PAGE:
I was supplied a free copy of this graphic novel by Goodreads. This is the first graphic novel that I have read since childhood. The story is intriguing, and the illustrations are very moving. Educational regarding the Louvre, but inspiring and thought-provoking in many ways. The illustrations often speak volumes!

  9. 5 out of 5

    Joanne

    I learned quite a bit from this beautifully drawn graphic novel, part of a collection, each tracing the provenance of artifacts in the Louvre.

  10. 5 out of 5

    Saoirse

    Une belle histoire, très dure car malheureusement bien ancrée dans le réel. Les dessins sont très beaux également.

  11. 5 out of 5

    Nathalie Vanhauwaert

    Magnifique album paru chez Futuropolis dans la collection "Louvre" Septembre 1960 : le Soudan français (Mali) est dépossédé, pillé de ses oeuvres artistiques. Une maternité rouge atterrira au Louvre. Une autre sera cachée et retrouvée au printemps 2014 par Alou, un chasseur de miel qui la retrouvera et sera chargé par Hogan, un maître érudit , oh comble et ironie du sort ! de la sécuriser en France au Louvre pour qu'elle ne soit pas détruite par les islamistes fanatiques qui ne supportent pas l'ar Magnifique album paru chez Futuropolis dans la collection "Louvre" Septembre 1960 : le Soudan français (Mali) est dépossédé, pillé de ses oeuvres artistiques. Une maternité rouge atterrira au Louvre. Une autre sera cachée et retrouvée au printemps 2014 par Alou, un chasseur de miel qui la retrouvera et sera chargé par Hogan, un maître érudit , oh comble et ironie du sort ! de la sécuriser en France au Louvre pour qu'elle ne soit pas détruite par les islamistes fanatiques qui ne supportent pas l'art et les traces du passé. C'est donc au péril de sa vie qu'Alou entreprend le voyage des migrants pour sauver son patrimoine et l'art Dogon. Un magnifique album en bichromie, des vues magnifiques du Mali, alternant des passages où le dessin prend la parole et de très beaux dialogues reprenant les thèmes suivants : l'art Dogon, un peuple persécuté de tous les temps, la place dédiée à l'art Primaire , les migrants, le long voyage semé d'embûches pendant et après son arrivée en Europe et la mise en évidence du Pavillon des Sessions au Louvre. Des dessins magnifiques où, malgré la bichromie pour les scènes africaines, on ressent les couleurs et la chaleur. C'est un gros coup de ♥ Une jolie phrase Ne devrait-on pas tous se mobiliser, par les temps qui courent, à préserver les êtres de chair plutôt que leurs innombrables représentations artistiques ?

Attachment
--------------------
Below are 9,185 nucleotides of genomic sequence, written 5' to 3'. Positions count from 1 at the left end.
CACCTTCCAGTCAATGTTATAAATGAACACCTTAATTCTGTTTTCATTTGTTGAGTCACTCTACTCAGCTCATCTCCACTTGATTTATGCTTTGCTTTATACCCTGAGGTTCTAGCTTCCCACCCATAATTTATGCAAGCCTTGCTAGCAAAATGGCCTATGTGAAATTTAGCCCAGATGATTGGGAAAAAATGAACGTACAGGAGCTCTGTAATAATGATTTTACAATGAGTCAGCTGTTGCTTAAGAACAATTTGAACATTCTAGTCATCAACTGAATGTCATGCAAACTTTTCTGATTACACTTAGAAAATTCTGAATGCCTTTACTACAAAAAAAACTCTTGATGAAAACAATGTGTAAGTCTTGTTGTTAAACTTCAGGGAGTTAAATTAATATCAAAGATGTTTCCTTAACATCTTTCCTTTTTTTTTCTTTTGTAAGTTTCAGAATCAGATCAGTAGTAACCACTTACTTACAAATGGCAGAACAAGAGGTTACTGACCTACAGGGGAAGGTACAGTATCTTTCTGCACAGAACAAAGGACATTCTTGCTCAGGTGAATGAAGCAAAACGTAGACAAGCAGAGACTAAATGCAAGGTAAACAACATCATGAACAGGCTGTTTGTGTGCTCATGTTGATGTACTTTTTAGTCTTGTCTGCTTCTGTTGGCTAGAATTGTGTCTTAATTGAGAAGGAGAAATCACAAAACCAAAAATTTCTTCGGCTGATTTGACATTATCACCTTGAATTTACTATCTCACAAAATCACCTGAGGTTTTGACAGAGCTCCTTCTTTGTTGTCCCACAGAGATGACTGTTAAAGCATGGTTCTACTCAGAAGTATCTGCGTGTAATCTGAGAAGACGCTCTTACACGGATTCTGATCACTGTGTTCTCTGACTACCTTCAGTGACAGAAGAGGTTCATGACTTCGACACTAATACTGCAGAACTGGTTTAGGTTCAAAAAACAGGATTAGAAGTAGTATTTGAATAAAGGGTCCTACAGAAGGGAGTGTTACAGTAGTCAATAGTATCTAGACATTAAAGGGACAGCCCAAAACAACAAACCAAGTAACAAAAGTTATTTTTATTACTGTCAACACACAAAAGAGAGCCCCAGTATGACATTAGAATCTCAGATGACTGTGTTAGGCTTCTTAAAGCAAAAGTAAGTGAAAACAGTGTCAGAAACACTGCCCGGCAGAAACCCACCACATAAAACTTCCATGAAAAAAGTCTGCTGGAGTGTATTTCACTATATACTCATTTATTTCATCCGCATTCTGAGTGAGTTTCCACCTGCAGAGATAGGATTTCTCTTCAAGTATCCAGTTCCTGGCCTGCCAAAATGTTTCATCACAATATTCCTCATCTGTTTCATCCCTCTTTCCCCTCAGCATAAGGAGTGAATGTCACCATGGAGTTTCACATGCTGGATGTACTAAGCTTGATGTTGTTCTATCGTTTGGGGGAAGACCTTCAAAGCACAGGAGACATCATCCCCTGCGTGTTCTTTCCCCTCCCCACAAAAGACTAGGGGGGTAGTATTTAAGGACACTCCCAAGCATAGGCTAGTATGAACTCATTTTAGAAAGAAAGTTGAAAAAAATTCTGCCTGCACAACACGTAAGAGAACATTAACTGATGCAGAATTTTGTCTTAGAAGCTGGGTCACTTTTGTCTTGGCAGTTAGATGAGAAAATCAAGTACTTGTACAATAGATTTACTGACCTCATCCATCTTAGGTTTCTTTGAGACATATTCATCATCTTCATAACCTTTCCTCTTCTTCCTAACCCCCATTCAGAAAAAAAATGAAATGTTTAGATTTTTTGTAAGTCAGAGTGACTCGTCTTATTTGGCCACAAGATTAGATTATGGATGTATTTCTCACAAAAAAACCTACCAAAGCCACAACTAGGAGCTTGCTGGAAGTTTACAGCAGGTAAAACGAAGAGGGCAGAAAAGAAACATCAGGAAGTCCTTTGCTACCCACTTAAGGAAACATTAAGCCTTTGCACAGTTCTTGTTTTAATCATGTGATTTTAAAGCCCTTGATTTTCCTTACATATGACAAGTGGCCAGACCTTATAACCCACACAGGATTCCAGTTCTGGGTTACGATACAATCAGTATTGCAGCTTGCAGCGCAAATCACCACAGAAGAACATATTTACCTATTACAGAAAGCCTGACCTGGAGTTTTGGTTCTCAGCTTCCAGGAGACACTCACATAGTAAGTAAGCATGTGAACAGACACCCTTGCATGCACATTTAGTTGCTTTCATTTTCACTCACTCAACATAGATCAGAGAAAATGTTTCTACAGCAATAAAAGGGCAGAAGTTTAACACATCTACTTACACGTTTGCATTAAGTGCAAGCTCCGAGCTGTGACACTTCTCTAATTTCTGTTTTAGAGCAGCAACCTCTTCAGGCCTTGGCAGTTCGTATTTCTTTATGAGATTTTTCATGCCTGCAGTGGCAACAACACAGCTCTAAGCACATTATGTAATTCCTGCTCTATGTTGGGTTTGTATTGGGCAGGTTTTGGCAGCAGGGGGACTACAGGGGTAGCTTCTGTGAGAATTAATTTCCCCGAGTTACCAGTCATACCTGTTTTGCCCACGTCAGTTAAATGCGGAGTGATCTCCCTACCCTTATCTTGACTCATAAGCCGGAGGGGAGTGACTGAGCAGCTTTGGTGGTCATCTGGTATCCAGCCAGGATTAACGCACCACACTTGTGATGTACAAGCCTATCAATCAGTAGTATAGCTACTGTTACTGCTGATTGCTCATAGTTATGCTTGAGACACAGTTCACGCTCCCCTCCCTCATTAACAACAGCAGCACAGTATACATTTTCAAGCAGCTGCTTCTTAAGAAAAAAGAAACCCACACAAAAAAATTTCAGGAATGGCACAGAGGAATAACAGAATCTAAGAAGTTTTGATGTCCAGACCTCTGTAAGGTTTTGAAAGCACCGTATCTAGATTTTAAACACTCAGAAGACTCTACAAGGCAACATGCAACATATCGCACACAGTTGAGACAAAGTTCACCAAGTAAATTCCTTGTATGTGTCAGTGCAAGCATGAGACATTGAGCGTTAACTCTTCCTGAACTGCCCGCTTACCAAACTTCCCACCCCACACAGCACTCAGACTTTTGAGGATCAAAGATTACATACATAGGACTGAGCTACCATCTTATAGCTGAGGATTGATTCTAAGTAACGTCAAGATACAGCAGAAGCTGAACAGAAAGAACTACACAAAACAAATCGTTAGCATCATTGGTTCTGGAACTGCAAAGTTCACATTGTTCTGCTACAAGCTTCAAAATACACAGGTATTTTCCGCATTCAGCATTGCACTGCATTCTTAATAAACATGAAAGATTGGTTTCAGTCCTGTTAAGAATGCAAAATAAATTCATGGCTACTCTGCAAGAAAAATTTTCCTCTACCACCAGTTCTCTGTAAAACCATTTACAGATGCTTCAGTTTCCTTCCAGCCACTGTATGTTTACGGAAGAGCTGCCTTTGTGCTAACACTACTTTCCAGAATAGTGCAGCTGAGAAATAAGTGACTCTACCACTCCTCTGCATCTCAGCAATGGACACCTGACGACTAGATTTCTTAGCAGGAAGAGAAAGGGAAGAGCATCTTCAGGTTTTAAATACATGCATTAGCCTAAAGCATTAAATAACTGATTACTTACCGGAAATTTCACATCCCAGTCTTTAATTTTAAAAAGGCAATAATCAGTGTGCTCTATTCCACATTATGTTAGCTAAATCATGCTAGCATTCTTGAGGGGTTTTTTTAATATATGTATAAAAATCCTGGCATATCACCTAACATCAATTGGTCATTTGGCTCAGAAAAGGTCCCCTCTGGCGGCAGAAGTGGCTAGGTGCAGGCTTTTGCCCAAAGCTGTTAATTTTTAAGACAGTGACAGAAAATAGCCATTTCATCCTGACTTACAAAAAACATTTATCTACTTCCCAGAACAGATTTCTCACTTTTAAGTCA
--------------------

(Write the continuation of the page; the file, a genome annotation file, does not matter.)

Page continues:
12. 4 out of 5

    Eztizen